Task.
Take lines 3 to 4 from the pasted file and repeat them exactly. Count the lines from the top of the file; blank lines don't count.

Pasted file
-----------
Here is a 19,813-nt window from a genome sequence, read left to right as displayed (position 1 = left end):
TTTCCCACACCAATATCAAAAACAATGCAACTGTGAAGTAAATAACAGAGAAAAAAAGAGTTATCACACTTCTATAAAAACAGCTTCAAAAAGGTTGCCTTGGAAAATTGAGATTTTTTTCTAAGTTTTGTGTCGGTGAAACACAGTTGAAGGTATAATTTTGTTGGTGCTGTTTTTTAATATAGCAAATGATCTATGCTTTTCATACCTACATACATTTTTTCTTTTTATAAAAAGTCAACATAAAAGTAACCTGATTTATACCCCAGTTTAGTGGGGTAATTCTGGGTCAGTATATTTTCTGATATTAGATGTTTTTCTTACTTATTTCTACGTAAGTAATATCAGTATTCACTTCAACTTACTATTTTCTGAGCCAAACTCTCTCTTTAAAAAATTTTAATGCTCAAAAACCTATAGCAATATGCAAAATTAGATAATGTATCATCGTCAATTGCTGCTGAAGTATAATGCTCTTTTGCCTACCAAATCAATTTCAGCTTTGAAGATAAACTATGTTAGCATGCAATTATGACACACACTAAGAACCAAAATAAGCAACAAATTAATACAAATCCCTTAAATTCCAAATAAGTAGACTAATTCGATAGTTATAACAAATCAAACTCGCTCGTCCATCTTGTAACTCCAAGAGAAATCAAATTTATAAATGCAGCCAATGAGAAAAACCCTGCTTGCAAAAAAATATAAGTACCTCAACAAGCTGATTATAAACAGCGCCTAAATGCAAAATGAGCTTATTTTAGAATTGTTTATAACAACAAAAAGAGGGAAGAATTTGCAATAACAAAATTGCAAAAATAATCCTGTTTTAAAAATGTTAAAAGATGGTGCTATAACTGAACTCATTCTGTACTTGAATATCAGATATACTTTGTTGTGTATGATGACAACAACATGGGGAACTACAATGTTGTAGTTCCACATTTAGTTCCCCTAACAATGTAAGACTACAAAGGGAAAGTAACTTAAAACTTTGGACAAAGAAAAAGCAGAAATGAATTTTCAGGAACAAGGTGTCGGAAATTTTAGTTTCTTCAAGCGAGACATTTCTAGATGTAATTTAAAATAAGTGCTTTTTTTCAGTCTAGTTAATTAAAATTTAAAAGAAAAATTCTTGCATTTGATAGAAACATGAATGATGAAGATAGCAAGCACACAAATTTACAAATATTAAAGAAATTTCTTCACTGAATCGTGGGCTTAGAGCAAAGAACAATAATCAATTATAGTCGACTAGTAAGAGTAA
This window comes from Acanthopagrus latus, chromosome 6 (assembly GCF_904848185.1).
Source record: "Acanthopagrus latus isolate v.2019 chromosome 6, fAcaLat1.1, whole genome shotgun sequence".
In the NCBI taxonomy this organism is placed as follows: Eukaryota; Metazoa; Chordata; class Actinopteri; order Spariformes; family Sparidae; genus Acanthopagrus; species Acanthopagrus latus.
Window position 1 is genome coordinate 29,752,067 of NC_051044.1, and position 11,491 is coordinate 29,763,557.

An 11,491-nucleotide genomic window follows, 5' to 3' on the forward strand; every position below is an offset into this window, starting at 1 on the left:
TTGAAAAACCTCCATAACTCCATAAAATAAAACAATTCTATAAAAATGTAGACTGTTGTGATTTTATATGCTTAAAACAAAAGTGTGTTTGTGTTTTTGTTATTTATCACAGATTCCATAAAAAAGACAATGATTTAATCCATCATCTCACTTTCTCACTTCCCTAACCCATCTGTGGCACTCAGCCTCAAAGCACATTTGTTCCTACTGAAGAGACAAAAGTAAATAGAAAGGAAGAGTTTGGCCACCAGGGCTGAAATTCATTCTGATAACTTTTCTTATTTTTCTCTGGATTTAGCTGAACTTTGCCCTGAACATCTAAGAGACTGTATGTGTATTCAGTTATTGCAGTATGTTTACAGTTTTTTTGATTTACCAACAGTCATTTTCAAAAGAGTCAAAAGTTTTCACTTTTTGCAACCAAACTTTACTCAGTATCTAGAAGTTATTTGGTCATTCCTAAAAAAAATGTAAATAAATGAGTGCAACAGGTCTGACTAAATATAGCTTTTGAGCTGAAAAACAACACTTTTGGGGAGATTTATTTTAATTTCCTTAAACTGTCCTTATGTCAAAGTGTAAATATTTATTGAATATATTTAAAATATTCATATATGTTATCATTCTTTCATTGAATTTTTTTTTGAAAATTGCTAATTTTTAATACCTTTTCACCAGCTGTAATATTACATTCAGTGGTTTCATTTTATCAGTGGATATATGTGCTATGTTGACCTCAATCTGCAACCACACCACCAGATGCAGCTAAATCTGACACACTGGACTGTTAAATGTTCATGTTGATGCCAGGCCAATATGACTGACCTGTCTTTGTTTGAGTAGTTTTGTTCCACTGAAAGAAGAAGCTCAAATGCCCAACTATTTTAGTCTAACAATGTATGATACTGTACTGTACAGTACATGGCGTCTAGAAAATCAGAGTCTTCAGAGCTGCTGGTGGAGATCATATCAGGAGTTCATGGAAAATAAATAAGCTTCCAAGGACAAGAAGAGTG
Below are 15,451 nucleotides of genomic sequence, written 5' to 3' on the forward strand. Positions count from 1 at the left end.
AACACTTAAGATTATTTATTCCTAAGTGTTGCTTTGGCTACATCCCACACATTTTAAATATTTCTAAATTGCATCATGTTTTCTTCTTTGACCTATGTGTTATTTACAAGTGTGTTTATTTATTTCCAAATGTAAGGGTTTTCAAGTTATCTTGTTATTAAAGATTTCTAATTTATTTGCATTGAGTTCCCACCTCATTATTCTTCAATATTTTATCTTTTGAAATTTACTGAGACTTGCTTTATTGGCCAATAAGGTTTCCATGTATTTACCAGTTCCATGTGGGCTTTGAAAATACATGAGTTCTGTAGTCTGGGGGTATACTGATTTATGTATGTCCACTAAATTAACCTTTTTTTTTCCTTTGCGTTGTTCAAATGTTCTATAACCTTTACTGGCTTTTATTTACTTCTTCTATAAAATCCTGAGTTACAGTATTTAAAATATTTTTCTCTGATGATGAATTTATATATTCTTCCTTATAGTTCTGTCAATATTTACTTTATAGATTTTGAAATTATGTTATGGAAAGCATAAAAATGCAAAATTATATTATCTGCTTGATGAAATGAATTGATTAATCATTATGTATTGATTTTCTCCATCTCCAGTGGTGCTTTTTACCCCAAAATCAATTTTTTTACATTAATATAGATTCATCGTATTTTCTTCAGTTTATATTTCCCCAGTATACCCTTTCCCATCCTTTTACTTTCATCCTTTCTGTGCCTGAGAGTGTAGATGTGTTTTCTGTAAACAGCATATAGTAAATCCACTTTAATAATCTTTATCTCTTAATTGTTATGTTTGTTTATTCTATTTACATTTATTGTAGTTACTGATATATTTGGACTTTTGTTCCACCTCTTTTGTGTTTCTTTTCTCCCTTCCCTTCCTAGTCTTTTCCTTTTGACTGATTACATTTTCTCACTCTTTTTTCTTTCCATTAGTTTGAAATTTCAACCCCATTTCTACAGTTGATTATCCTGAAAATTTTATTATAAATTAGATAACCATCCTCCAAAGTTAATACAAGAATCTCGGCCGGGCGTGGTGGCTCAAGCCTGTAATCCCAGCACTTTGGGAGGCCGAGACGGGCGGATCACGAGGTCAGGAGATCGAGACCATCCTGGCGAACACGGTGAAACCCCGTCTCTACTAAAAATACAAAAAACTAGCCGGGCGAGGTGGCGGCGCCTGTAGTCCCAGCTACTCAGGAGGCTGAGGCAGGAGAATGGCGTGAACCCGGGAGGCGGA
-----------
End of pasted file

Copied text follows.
This window comes from Acanthopagrus latus, chromosome 6 (assembly GCF_904848185.1).
Source record: "Acanthopagrus latus isolate v.2019 chromosome 6, fAcaLat1.1, whole genome shotgun sequence".